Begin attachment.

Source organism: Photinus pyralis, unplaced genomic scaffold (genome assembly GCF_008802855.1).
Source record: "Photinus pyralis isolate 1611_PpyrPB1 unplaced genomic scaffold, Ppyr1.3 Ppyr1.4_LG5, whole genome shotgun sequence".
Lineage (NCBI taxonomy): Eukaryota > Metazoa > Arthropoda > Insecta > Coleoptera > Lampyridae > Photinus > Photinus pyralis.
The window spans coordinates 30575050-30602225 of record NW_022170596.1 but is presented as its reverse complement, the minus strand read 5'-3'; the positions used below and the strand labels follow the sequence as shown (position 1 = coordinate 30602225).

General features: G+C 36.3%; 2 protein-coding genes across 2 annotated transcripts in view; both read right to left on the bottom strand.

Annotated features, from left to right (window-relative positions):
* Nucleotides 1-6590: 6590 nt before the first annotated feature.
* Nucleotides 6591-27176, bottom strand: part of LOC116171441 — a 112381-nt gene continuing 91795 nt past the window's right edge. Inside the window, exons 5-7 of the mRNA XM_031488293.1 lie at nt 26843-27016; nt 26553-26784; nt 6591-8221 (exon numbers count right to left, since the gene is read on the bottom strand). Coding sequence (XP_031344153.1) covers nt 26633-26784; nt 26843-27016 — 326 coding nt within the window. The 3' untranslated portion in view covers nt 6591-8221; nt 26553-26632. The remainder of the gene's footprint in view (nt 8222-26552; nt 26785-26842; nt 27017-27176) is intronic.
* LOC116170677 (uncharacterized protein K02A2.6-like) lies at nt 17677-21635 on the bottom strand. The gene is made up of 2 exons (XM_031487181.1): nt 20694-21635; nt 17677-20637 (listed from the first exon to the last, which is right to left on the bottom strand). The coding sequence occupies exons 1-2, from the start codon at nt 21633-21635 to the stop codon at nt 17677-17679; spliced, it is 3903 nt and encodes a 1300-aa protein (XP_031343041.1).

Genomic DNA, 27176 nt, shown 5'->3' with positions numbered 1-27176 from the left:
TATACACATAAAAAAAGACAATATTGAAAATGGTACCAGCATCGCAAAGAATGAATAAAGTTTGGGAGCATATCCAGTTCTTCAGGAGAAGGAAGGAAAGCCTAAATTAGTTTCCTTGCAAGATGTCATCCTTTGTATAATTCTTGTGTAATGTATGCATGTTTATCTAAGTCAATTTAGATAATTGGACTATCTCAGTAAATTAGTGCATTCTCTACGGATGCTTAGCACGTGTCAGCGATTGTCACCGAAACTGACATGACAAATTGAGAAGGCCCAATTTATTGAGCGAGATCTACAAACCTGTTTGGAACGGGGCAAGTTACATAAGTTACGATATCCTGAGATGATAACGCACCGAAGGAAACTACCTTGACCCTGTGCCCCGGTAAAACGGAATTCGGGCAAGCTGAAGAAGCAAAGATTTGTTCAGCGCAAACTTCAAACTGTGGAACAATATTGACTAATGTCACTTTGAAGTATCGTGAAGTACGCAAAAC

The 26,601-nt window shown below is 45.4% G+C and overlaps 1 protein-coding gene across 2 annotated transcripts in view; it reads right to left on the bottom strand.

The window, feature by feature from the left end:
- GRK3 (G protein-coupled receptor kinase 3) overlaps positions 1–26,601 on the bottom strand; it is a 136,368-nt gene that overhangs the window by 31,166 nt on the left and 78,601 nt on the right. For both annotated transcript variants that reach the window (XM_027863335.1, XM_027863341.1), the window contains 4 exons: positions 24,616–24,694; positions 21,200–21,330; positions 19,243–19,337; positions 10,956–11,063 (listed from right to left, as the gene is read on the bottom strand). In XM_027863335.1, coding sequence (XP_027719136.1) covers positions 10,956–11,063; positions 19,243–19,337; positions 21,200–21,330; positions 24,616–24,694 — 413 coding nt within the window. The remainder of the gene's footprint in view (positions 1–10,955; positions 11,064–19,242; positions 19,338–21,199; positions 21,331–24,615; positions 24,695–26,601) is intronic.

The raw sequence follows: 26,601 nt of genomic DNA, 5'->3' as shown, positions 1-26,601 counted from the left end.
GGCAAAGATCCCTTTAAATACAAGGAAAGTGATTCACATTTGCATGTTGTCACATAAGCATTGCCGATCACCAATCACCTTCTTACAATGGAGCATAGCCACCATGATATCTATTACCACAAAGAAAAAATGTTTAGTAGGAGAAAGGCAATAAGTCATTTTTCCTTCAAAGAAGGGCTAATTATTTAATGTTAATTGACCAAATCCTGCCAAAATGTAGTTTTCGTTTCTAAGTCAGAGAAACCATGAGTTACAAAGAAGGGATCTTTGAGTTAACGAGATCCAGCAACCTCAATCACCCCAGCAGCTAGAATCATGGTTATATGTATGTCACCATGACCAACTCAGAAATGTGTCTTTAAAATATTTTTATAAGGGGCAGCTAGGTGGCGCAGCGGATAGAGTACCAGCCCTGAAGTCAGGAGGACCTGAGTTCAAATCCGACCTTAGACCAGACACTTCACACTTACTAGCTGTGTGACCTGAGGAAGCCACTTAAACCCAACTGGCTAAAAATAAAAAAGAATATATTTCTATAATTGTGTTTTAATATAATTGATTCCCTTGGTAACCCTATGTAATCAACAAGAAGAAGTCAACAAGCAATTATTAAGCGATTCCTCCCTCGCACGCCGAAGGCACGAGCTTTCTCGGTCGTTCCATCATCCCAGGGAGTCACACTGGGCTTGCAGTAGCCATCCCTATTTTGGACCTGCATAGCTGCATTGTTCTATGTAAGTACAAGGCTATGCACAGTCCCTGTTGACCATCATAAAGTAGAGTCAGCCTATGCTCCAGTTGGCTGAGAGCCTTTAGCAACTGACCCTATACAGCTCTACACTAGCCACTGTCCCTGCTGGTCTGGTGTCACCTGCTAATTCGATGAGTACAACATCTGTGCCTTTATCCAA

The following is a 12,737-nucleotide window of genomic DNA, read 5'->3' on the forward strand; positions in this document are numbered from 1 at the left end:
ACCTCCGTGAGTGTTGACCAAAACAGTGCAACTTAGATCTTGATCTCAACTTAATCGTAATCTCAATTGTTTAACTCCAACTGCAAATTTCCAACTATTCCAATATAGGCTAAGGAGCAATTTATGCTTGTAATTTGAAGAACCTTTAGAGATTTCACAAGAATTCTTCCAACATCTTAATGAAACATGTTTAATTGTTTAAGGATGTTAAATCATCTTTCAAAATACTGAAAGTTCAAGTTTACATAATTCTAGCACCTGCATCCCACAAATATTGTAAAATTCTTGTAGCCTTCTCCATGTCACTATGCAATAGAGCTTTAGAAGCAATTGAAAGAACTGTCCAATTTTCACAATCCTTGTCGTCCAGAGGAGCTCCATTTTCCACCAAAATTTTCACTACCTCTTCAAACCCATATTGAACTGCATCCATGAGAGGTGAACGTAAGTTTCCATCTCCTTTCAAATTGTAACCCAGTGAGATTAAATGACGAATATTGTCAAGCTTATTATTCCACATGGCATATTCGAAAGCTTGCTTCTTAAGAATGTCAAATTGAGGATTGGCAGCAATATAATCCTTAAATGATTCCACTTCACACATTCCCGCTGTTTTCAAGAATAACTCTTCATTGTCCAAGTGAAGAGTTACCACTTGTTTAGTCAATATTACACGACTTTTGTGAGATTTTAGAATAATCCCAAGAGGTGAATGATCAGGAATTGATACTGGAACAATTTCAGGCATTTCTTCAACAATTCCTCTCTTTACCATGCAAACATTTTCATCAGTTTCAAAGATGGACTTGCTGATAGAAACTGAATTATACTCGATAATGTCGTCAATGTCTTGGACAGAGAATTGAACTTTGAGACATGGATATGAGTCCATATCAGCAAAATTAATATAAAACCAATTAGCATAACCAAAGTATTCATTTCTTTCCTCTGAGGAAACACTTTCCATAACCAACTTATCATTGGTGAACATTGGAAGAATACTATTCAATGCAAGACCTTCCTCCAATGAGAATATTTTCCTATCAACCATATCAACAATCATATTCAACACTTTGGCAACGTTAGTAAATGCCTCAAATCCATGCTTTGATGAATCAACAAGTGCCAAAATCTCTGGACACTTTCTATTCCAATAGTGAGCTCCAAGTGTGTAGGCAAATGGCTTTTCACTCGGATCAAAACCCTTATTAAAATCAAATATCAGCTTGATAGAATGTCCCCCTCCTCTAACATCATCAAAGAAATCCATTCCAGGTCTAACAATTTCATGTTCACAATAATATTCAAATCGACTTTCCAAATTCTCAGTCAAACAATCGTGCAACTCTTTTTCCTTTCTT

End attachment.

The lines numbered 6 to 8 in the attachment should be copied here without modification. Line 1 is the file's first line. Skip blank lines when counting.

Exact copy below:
Annotated features, from left to right (window-relative positions):
* Nucleotides 1-6590: 6590 nt before the first annotated feature.
* Nucleotides 6591-27176, bottom strand: part of LOC116171441 — a 112381-nt gene continuing 91795 nt past the window's right edge. Inside the window, exons 5-7 of the mRNA XM_031488293.1 lie at nt 26843-27016; nt 26553-26784; nt 6591-8221 (exon numbers count right to left, since the gene is read on the bottom strand). Coding sequence (XP_031344153.1) covers nt 26633-26784; nt 26843-27016 — 326 coding nt within the window. The 3' untranslated portion in view covers nt 6591-8221; nt 26553-26632. The remainder of the gene's footprint in view (nt 8222-26552; nt 26785-26842; nt 27017-27176) is intronic.